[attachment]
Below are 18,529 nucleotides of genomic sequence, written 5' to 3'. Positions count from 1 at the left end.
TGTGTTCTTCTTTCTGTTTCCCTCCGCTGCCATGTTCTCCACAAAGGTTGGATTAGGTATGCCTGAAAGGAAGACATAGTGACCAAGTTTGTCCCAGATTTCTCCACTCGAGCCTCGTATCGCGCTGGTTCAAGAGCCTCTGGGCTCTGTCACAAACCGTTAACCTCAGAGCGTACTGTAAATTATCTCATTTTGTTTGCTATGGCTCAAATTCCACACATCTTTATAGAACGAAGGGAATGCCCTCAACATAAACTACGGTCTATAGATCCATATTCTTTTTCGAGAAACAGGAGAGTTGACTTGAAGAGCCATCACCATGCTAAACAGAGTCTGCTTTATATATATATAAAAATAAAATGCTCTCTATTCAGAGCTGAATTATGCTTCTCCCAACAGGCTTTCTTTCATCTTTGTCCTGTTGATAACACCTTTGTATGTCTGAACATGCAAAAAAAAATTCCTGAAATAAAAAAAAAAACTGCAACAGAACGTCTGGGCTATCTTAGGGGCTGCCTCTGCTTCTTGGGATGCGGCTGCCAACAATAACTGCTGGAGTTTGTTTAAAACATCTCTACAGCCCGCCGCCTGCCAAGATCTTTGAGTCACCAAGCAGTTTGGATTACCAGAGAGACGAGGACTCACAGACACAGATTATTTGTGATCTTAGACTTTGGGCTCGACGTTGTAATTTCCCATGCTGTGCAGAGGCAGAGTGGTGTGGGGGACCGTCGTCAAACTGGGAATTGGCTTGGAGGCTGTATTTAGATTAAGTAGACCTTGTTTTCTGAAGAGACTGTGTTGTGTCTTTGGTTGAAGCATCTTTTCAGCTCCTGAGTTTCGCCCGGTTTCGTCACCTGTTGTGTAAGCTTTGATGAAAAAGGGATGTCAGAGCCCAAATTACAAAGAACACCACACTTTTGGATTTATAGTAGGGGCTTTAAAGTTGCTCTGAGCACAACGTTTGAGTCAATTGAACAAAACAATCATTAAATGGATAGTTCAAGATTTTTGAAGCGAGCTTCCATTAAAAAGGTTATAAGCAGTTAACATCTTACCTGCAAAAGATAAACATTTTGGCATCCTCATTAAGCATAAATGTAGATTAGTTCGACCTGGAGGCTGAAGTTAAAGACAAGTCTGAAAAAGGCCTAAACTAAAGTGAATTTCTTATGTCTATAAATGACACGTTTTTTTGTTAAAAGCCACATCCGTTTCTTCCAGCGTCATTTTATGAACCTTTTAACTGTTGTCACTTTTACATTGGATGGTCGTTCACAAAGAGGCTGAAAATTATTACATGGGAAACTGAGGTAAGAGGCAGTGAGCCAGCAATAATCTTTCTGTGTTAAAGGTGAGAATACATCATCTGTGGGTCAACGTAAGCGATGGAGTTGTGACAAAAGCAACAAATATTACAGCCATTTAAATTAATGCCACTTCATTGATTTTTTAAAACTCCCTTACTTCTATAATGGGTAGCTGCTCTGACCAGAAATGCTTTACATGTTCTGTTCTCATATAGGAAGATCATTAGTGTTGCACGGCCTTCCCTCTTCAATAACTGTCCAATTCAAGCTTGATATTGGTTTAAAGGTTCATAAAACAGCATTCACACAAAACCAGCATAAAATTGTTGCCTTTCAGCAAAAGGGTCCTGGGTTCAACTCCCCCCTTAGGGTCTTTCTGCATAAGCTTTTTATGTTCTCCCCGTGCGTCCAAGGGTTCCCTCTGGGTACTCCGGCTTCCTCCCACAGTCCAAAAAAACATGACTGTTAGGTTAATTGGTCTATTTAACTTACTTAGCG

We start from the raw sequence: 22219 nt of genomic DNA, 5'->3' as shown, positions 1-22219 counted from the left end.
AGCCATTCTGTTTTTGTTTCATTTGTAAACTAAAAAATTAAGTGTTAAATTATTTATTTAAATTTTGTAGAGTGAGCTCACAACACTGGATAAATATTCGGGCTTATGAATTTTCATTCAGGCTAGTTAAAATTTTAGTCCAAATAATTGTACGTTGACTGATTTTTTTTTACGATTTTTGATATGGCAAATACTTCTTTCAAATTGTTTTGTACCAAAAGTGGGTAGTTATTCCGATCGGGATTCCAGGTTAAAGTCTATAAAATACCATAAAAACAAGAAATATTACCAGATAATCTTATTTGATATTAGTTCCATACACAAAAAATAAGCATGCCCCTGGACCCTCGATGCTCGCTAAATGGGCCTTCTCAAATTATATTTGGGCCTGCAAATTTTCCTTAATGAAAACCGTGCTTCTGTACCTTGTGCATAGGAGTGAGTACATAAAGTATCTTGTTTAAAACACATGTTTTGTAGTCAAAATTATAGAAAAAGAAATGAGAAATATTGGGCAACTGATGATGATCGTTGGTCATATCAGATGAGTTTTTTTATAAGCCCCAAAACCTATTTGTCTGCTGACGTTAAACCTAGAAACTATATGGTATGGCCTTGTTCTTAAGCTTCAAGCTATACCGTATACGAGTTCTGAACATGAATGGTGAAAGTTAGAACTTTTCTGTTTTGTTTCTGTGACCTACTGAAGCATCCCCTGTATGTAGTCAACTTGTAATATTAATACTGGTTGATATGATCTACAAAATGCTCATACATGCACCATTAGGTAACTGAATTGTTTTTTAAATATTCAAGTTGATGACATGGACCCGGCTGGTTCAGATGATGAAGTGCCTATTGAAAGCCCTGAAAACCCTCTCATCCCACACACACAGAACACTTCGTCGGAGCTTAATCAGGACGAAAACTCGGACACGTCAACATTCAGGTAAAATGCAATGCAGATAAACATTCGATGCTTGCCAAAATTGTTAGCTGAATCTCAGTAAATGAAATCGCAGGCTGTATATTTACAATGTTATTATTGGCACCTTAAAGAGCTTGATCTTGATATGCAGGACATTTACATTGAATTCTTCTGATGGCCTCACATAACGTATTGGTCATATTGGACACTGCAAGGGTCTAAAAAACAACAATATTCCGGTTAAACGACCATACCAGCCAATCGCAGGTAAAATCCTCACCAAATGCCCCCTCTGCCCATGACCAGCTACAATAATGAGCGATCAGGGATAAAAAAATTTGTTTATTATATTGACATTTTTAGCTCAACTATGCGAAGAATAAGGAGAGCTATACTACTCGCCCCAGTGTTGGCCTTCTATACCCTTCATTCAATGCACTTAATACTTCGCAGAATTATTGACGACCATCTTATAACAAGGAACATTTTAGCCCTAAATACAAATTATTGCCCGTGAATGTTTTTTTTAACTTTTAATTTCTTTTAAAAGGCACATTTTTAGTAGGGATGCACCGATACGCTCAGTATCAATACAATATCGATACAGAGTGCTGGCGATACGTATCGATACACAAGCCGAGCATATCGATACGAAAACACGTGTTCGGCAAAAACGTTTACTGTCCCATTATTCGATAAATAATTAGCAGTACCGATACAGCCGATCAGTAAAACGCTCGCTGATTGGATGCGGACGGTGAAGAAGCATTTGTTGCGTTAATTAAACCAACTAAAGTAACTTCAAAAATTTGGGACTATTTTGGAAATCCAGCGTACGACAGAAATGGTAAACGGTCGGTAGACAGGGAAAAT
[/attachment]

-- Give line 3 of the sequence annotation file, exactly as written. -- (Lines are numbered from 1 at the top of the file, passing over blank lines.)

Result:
We start from the raw sequence: 22219 nt of genomic DNA, 5'->3' as shown, positions 1-22219 counted from the left end.